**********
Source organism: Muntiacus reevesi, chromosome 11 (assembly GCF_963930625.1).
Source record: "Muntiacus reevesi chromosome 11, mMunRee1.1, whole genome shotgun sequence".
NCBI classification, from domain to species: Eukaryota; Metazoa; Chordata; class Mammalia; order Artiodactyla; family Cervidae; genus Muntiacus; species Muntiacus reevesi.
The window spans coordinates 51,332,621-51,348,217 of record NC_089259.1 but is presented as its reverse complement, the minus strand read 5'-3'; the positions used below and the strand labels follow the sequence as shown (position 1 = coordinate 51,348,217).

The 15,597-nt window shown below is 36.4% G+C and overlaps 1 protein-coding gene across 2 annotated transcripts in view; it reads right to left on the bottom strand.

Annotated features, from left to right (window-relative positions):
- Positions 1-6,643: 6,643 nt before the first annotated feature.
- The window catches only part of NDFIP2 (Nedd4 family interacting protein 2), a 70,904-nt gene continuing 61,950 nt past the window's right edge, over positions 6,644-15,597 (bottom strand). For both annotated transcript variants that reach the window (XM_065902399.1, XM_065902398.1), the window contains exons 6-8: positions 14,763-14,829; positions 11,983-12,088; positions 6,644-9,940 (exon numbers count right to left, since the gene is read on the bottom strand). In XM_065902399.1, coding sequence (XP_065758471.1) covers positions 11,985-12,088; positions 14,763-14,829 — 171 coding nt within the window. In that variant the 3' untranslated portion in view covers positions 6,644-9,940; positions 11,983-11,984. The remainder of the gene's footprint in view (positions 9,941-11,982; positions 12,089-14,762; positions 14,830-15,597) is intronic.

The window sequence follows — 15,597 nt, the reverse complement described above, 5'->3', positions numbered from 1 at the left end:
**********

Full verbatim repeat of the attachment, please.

Source organism: Muntiacus reevesi, chromosome 11 (assembly GCF_963930625.1).
Source record: "Muntiacus reevesi chromosome 11, mMunRee1.1, whole genome shotgun sequence".
NCBI classification, from domain to species: Eukaryota; Metazoa; Chordata; class Mammalia; order Artiodactyla; family Cervidae; genus Muntiacus; species Muntiacus reevesi.
The window spans coordinates 51,332,621-51,348,217 of record NC_089259.1 but is presented as its reverse complement, the minus strand read 5'-3'; the positions used below and the strand labels follow the sequence as shown (position 1 = coordinate 51,348,217).

The 15,597-nt window shown below is 36.4% G+C and overlaps 1 protein-coding gene across 2 annotated transcripts in view; it reads right to left on the bottom strand.

Annotated features, from left to right (window-relative positions):
- Positions 1-6,643: 6,643 nt before the first annotated feature.
- The window catches only part of NDFIP2 (Nedd4 family interacting protein 2), a 70,904-nt gene continuing 61,950 nt past the window's right edge, over positions 6,644-15,597 (bottom strand). For both annotated transcript variants that reach the window (XM_065902399.1, XM_065902398.1), the window contains exons 6-8: positions 14,763-14,829; positions 11,983-12,088; positions 6,644-9,940 (exon numbers count right to left, since the gene is read on the bottom strand). In XM_065902399.1, coding sequence (XP_065758471.1) covers positions 11,985-12,088; positions 14,763-14,829 — 171 coding nt within the window. In that variant the 3' untranslated portion in view covers positions 6,644-9,940; positions 11,983-11,984. The remainder of the gene's footprint in view (positions 9,941-11,982; positions 12,089-14,762; positions 14,830-15,597) is intronic.

The window sequence follows — 15,597 nt, the reverse complement described above, 5'->3', positions numbered from 1 at the left end: